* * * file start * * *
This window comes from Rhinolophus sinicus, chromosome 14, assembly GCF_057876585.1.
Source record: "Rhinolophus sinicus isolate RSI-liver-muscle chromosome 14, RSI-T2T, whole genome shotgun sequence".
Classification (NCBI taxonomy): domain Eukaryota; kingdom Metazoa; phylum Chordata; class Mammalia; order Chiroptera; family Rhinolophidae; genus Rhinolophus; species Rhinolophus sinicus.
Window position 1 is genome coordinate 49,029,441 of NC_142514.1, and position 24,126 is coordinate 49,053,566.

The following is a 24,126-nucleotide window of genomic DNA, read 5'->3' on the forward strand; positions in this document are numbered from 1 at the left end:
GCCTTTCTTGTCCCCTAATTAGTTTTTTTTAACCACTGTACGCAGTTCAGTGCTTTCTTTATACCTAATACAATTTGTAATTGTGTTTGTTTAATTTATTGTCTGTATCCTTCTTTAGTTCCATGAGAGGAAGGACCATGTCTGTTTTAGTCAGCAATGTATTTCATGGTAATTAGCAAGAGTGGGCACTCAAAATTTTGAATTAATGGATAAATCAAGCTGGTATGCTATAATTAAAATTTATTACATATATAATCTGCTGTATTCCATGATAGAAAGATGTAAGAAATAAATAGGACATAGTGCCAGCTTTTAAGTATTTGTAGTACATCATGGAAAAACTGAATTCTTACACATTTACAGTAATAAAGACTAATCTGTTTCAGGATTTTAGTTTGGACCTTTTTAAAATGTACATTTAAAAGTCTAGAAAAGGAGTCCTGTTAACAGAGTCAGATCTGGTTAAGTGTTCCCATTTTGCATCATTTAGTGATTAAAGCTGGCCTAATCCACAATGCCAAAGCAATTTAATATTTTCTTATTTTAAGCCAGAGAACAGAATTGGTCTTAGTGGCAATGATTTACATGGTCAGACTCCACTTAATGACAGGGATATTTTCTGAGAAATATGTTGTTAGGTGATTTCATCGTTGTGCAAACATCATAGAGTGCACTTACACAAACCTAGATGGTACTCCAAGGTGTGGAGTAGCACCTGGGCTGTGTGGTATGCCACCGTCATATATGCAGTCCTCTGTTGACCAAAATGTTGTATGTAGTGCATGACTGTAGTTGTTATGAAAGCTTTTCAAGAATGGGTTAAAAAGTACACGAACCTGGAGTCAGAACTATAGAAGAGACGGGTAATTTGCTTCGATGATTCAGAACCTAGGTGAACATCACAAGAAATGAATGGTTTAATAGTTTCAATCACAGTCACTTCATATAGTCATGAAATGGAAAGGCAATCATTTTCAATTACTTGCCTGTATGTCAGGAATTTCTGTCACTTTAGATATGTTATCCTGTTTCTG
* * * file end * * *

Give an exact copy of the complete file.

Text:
This window comes from Rhinolophus sinicus, chromosome 14, assembly GCF_057876585.1.
Source record: "Rhinolophus sinicus isolate RSI-liver-muscle chromosome 14, RSI-T2T, whole genome shotgun sequence".
Classification (NCBI taxonomy): domain Eukaryota; kingdom Metazoa; phylum Chordata; class Mammalia; order Chiroptera; family Rhinolophidae; genus Rhinolophus; species Rhinolophus sinicus.
Window position 1 is genome coordinate 49,029,441 of NC_142514.1, and position 24,126 is coordinate 49,053,566.

The following is a 24,126-nucleotide window of genomic DNA, read 5'->3' on the forward strand; positions in this document are numbered from 1 at the left end:
GCCTTTCTTGTCCCCTAATTAGTTTTTTTTAACCACTGTACGCAGTTCAGTGCTTTCTTTATACCTAATACAATTTGTAATTGTGTTTGTTTAATTTATTGTCTGTATCCTTCTTTAGTTCCATGAGAGGAAGGACCATGTCTGTTTTAGTCAGCAATGTATTTCATGGTAATTAGCAAGAGTGGGCACTCAAAATTTTGAATTAATGGATAAATCAAGCTGGTATGCTATAATTAAAATTTATTACATATATAATCTGCTGTATTCCATGATAGAAAGATGTAAGAAATAAATAGGACATAGTGCCAGCTTTTAAGTATTTGTAGTACATCATGGAAAAACTGAATTCTTACACATTTACAGTAATAAAGACTAATCTGTTTCAGGATTTTAGTTTGGACCTTTTTAAAATGTACATTTAAAAGTCTAGAAAAGGAGTCCTGTTAACAGAGTCAGATCTGGTTAAGTGTTCCCATTTTGCATCATTTAGTGATTAAAGCTGGCCTAATCCACAATGCCAAAGCAATTTAATATTTTCTTATTTTAAGCCAGAGAACAGAATTGGTCTTAGTGGCAATGATTTACATGGTCAGACTCCACTTAATGACAGGGATATTTTCTGAGAAATATGTTGTTAGGTGATTTCATCGTTGTGCAAACATCATAGAGTGCACTTACACAAACCTAGATGGTACTCCAAGGTGTGGAGTAGCACCTGGGCTGTGTGGTATGCCACCGTCATATATGCAGTCCTCTGTTGACCAAAATGTTGTATGTAGTGCATGACTGTAGTTGTTATGAAAGCTTTTCAAGAATGGGTTAAAAAGTACACGAACCTGGAGTCAGAACTATAGAAGAGACGGGTAATTTGCTTCGATGATTCAGAACCTAGGTGAACATCACAAGAAATGAATGGTTTAATAGTTTCAATCACAGTCACTTCATATAGTCATGAAATGGAAAGGCAATCATTTTCAATTACTTGCCTGTATGTCAGGAATTTCTGTCACTTTAGATATGTTATCCTGTTTCTG